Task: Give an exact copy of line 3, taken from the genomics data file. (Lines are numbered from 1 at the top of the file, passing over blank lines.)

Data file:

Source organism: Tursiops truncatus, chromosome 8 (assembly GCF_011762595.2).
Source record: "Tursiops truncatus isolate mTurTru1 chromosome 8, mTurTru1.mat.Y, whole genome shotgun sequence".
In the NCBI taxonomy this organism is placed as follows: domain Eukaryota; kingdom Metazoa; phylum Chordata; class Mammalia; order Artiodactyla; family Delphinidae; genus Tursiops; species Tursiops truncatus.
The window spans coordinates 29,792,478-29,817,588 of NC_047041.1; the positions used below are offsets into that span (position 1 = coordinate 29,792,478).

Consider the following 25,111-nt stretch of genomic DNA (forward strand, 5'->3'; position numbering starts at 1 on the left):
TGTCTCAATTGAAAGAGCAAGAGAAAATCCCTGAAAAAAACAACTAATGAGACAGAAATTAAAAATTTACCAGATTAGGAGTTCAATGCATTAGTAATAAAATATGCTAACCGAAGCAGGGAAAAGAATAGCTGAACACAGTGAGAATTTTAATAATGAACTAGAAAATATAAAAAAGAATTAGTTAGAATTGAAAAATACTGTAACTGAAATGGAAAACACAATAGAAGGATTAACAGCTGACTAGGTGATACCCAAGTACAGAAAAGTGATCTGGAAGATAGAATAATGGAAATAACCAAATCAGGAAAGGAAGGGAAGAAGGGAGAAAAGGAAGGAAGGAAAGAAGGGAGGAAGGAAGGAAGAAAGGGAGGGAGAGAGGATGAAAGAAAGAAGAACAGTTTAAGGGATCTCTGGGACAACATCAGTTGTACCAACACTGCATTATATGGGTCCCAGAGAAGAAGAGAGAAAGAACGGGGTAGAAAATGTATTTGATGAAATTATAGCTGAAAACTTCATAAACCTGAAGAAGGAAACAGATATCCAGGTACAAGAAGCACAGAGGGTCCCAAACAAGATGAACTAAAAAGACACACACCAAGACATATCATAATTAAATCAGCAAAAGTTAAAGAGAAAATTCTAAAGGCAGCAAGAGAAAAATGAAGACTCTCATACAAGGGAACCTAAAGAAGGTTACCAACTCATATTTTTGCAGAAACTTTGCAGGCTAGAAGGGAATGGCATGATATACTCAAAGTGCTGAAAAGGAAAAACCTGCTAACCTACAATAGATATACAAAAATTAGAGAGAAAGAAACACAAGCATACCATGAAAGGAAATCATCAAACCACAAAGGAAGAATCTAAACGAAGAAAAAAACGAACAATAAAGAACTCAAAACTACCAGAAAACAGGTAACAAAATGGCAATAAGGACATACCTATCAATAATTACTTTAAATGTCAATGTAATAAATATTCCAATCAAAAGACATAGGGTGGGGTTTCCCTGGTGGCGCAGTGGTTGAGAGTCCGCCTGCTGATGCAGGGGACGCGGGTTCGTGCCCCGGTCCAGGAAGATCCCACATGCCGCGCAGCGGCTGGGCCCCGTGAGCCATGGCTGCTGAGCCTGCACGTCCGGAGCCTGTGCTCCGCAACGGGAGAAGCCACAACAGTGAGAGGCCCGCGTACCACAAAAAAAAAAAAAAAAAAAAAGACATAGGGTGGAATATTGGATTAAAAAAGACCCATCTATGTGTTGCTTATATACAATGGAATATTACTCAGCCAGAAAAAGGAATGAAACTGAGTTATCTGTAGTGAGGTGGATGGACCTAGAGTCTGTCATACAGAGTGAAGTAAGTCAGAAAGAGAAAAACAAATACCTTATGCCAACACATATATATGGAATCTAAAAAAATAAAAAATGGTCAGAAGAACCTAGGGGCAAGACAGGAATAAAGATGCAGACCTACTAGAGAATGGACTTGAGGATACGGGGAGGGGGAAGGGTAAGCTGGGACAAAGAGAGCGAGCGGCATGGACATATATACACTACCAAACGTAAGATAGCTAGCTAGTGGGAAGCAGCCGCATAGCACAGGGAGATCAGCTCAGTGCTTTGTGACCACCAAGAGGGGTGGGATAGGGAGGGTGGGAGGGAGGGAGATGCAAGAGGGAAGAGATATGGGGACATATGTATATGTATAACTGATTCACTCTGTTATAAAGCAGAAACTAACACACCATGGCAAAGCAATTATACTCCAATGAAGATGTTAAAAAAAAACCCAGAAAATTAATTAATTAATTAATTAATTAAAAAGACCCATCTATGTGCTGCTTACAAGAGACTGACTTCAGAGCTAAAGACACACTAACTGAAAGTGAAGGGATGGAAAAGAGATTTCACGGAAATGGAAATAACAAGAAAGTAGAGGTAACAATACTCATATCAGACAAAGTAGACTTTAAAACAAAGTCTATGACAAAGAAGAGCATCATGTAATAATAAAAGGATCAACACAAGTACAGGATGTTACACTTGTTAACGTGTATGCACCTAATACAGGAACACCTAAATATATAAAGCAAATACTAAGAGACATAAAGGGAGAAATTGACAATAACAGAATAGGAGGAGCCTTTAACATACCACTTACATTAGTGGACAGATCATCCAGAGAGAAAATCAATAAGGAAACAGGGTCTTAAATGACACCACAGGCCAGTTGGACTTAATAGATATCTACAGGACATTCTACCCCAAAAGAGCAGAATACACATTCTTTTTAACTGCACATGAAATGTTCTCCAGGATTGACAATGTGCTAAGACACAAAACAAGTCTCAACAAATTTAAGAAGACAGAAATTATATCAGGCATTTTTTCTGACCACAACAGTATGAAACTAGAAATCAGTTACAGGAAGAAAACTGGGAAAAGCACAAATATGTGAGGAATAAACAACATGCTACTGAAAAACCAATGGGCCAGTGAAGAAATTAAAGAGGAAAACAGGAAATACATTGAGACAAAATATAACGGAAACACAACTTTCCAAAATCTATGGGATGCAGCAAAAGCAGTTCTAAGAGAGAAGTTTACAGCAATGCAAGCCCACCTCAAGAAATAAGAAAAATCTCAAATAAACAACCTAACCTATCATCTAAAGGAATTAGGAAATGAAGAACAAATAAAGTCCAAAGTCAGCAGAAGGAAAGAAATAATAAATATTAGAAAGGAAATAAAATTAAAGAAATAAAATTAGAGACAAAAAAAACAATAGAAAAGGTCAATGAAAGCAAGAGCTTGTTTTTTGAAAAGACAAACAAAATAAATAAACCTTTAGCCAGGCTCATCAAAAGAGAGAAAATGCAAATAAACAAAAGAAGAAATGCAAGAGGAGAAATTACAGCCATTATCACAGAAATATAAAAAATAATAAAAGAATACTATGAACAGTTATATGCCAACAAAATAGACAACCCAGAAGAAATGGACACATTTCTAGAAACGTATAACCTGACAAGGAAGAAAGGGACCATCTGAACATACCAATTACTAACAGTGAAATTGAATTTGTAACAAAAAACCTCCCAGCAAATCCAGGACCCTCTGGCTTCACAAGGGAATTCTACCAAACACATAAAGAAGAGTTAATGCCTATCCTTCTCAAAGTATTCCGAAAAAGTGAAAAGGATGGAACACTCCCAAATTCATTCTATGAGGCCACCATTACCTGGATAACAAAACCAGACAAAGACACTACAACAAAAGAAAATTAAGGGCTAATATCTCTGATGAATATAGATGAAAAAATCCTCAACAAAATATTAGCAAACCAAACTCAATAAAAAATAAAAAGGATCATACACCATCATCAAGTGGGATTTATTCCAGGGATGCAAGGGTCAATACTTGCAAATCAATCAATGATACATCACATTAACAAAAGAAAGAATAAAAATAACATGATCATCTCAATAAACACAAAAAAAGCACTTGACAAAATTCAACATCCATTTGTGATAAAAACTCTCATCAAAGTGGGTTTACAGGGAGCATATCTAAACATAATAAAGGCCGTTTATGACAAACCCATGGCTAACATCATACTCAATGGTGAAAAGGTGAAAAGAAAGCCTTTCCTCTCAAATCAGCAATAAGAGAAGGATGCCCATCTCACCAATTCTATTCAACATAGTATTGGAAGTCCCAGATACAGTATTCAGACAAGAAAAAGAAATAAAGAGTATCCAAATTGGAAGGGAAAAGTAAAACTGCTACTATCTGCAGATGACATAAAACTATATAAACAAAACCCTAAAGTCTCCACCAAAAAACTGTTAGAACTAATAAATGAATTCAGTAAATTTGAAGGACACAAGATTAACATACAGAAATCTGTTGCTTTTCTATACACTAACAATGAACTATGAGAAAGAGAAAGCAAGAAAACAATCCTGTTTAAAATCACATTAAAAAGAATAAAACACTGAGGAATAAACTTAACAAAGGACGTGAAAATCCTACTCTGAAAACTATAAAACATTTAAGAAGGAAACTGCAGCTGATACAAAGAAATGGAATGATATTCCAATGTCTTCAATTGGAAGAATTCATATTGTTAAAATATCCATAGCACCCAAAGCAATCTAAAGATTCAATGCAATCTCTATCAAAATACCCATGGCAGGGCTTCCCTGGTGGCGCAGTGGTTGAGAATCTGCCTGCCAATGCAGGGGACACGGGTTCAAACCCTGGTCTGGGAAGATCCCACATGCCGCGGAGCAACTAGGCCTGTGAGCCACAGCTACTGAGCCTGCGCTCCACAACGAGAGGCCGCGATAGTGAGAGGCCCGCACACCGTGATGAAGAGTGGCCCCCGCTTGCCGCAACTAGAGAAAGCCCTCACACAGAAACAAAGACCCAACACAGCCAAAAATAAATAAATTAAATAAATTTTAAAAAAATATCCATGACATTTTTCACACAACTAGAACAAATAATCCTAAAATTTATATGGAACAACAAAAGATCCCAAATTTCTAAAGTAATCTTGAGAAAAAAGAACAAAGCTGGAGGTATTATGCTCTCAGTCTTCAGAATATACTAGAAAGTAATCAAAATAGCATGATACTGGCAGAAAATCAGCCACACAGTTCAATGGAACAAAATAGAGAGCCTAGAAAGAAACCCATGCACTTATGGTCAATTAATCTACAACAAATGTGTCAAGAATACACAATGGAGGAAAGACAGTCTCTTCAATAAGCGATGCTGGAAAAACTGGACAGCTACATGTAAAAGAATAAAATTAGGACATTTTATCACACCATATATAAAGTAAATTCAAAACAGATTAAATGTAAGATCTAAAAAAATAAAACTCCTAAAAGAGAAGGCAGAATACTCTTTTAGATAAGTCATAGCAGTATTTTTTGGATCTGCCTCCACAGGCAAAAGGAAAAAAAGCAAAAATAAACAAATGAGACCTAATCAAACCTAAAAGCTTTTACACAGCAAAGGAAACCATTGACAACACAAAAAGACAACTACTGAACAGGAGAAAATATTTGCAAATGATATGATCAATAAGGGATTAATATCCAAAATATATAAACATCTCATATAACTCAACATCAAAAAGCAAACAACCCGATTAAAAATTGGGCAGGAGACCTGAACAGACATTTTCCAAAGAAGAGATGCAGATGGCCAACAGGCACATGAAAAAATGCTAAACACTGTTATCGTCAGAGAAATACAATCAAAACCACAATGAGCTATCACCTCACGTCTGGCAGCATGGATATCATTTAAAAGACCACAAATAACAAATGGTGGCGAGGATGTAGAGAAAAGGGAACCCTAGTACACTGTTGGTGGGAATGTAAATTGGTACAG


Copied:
In the NCBI taxonomy this organism is placed as follows: domain Eukaryota; kingdom Metazoa; phylum Chordata; class Mammalia; order Artiodactyla; family Delphinidae; genus Tursiops; species Tursiops truncatus.